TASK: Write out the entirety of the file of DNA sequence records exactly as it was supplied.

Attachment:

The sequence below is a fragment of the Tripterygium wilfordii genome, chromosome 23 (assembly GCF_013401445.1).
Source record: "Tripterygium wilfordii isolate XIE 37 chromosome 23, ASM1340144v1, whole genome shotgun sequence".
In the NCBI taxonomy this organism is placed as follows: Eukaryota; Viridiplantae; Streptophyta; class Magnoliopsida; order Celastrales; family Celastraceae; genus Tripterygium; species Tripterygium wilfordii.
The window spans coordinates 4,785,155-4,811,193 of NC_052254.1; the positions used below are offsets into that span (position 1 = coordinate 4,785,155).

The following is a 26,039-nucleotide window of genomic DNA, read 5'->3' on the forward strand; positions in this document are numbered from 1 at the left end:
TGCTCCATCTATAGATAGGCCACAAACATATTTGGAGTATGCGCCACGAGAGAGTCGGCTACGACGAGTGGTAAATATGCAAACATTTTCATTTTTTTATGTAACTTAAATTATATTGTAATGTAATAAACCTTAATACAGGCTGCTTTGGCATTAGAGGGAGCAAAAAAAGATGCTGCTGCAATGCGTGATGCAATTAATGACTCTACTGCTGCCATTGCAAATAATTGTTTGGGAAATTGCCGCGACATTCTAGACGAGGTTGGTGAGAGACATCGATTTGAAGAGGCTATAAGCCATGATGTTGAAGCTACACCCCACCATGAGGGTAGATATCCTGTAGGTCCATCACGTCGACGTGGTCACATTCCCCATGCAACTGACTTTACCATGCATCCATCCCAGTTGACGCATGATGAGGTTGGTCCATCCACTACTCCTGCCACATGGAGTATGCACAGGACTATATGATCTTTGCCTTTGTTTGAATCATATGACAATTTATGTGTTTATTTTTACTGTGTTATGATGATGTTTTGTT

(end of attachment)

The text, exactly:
The sequence below is a fragment of the Tripterygium wilfordii genome, chromosome 23 (assembly GCF_013401445.1).
Source record: "Tripterygium wilfordii isolate XIE 37 chromosome 23, ASM1340144v1, whole genome shotgun sequence".
In the NCBI taxonomy this organism is placed as follows: Eukaryota; Viridiplantae; Streptophyta; class Magnoliopsida; order Celastrales; family Celastraceae; genus Tripterygium; species Tripterygium wilfordii.
The window spans coordinates 4,785,155-4,811,193 of NC_052254.1; the positions used below are offsets into that span (position 1 = coordinate 4,785,155).

The following is a 26,039-nucleotide window of genomic DNA, read 5'->3' on the forward strand; positions in this document are numbered from 1 at the left end:
TGCTCCATCTATAGATAGGCCACAAACATATTTGGAGTATGCGCCACGAGAGAGTCGGCTACGACGAGTGGTAAATATGCAAACATTTTCATTTTTTTATGTAACTTAAATTATATTGTAATGTAATAAACCTTAATACAGGCTGCTTTGGCATTAGAGGGAGCAAAAAAAGATGCTGCTGCAATGCGTGATGCAATTAATGACTCTACTGCTGCCATTGCAAATAATTGTTTGGGAAATTGCCGCGACATTCTAGACGAGGTTGGTGAGAGACATCGATTTGAAGAGGCTATAAGCCATGATGTTGAAGCTACACCCCACCATGAGGGTAGATATCCTGTAGGTCCATCACGTCGACGTGGTCACATTCCCCATGCAACTGACTTTACCATGCATCCATCCCAGTTGACGCATGATGAGGTTGGTCCATCCACTACTCCTGCCACATGGAGTATGCACAGGACTATATGATCTTTGCCTTTGTTTGAATCATATGACAATTTATGTGTTTATTTTTACTGTGTTATGATGATGTTTTGTT